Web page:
The tanking economy’s effects are making themselves felt in the slot industry, according to a survey of slot executives conducted by Clear Seas Research/BNP Media Gaming Group.
It’s not much of a surprise, since casino operators are hurting, slot executives’ capital budgets are being slashed, and layoffs are occurring.
And slot manufacturers, some also suffering from the downturn, are going to great lengths to offer special deals and financing models that will allow cash-strapped casinos to get new games onto their slot floors. (See story, Page 18)
That’s a good sign, because not investing in the gaming machines that exist only to drive revenue and entertain guests is not a good strategy in a poor economy. The players still coming to the casinos want to gamble on the latest, coolest games, and have shown they will venture to your neighbor’s casino if yours doesn’t have them.
It should be a no-brainer, but marketing is another area that should be sheltered from deep budget slashing and still often falls victim.
But back to the survey results. They show that many slot executives believe the game replacement cycle is slowing and widespread adoption of server-based gaming remains more than two years away.
Cost and necessary technology remain the biggest hurdles toward widespread adoption of server-based gaming, according to the second annual Gaming Ad Hoc Slot Manager Survey, conducted prior to the Global Gaming Expo. The survey revealed executives’ views on slot trends and products and this year also tackled the impact of the faltering economy.
Twenty-two percent of respondents said the slot replacement cycle was growing longer, while 28 percent said it was shortening, with the rest predicting no change.
Of those who said the cycle was lengthening, 28 percent said it was doing so by more than six months, 33 percent said by four to six months, and 38 percent said by three months or less.
The economy has had some impact or a signiï¬cant impact on slot executives’ decisions to include licensed [or revenue-sharing] games on their slot ï¬oors, according to 63 percent of respondents, while 36 percent said there had been no impact or neutral impact.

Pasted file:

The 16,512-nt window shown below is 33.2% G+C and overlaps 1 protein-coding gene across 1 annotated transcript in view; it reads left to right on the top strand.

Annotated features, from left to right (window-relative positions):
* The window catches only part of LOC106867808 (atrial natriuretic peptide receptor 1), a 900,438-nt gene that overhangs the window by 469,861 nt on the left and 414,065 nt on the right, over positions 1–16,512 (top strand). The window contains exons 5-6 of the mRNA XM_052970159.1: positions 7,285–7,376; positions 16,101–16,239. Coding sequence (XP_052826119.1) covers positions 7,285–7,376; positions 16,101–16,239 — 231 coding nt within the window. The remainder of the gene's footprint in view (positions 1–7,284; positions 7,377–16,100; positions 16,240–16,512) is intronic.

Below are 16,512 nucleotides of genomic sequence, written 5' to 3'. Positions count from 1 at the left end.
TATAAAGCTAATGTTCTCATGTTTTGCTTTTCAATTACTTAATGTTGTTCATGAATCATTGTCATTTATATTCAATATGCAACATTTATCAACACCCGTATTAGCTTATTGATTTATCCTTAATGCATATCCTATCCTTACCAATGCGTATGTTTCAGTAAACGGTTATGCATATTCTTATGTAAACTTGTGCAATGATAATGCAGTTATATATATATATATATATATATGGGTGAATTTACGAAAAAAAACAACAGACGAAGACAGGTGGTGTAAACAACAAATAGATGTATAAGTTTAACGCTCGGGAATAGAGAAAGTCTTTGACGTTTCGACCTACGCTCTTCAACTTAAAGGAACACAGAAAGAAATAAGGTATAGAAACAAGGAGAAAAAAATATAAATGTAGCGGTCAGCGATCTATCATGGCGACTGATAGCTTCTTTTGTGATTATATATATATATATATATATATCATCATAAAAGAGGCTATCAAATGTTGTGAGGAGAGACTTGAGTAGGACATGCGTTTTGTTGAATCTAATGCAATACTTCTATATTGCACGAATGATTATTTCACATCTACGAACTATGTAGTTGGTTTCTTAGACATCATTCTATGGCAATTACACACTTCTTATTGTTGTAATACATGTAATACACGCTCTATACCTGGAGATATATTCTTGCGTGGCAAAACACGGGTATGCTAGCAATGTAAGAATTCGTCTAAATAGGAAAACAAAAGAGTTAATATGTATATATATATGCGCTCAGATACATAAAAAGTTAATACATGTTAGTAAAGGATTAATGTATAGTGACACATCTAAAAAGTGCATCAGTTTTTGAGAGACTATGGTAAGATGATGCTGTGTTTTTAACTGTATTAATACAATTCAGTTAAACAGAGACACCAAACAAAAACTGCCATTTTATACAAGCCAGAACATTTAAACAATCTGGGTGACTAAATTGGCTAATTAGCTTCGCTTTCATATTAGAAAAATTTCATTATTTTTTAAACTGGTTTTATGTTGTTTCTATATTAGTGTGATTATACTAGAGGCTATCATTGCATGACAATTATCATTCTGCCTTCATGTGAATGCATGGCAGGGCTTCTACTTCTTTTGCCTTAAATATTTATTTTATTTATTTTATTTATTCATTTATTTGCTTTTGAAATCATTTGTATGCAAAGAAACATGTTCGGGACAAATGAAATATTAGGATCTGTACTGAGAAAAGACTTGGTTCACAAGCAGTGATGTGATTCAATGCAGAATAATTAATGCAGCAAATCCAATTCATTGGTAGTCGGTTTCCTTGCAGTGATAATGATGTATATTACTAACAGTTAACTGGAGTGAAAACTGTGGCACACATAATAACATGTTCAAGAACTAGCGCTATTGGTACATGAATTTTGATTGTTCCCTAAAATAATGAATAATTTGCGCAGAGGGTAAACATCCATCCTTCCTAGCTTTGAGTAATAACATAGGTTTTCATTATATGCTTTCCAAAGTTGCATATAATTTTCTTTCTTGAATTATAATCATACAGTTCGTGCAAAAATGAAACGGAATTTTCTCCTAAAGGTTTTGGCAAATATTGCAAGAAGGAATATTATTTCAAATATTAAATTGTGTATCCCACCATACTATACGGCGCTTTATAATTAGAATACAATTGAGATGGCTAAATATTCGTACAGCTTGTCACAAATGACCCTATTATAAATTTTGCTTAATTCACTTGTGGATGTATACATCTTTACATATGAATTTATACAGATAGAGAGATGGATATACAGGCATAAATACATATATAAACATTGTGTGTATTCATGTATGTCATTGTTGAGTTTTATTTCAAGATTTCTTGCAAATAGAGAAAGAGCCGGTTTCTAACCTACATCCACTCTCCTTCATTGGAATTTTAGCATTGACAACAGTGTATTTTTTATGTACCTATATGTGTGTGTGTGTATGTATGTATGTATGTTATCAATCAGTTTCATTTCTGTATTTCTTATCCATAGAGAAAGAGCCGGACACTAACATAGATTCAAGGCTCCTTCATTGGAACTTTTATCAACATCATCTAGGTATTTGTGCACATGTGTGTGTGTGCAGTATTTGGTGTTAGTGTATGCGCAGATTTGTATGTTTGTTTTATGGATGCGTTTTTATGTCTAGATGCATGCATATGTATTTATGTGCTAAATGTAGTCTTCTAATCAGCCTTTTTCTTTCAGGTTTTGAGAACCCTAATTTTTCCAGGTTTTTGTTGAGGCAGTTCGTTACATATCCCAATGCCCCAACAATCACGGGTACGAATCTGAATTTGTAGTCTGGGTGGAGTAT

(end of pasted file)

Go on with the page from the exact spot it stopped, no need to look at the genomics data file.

Fifty percent of respondents said server-based gaming would enjoy widespread adoption within the next two to four years, while 38 percent said the technology would take hold within the next ï¬ve to nine years, and 7 percent said it would take 10 years or more. Only 4 percent said server-based gaming would take widespread root within a year.
In 2007, 59 percent of respondents said the trend would have widespread adoption between two and four years, while a further 18 percent said server-based adoption was still ï¬ve to 10 years from happening. Some 21 percent thought server-based gaming would be adopted in a two-year time frame.
Fewer respondents than in 2007 said server-based gaming would be an important component to the future success of a casino’s slot ï¬oor. Some 54 percent took that view in 2008, while 71 percent judged that to be the case in 2007’s survey.
Some 38 percent of respondents agreed or strongly agreed that the implementation of server-based gaming has slowed because of the current state of the economy.
But the good news is gaming professionals responded favorably to the concept of small-scale server-based gaming areas on their slot ï¬oors - a new survey question in 2008. Forty-ï¬ve percent said they were either likely or very likely to consider such an option. So even though the survey shows the poor economy is causing slot executives to tread more cautiously with their capital investments, they're not about to sit on their hands and give their competitors an edge.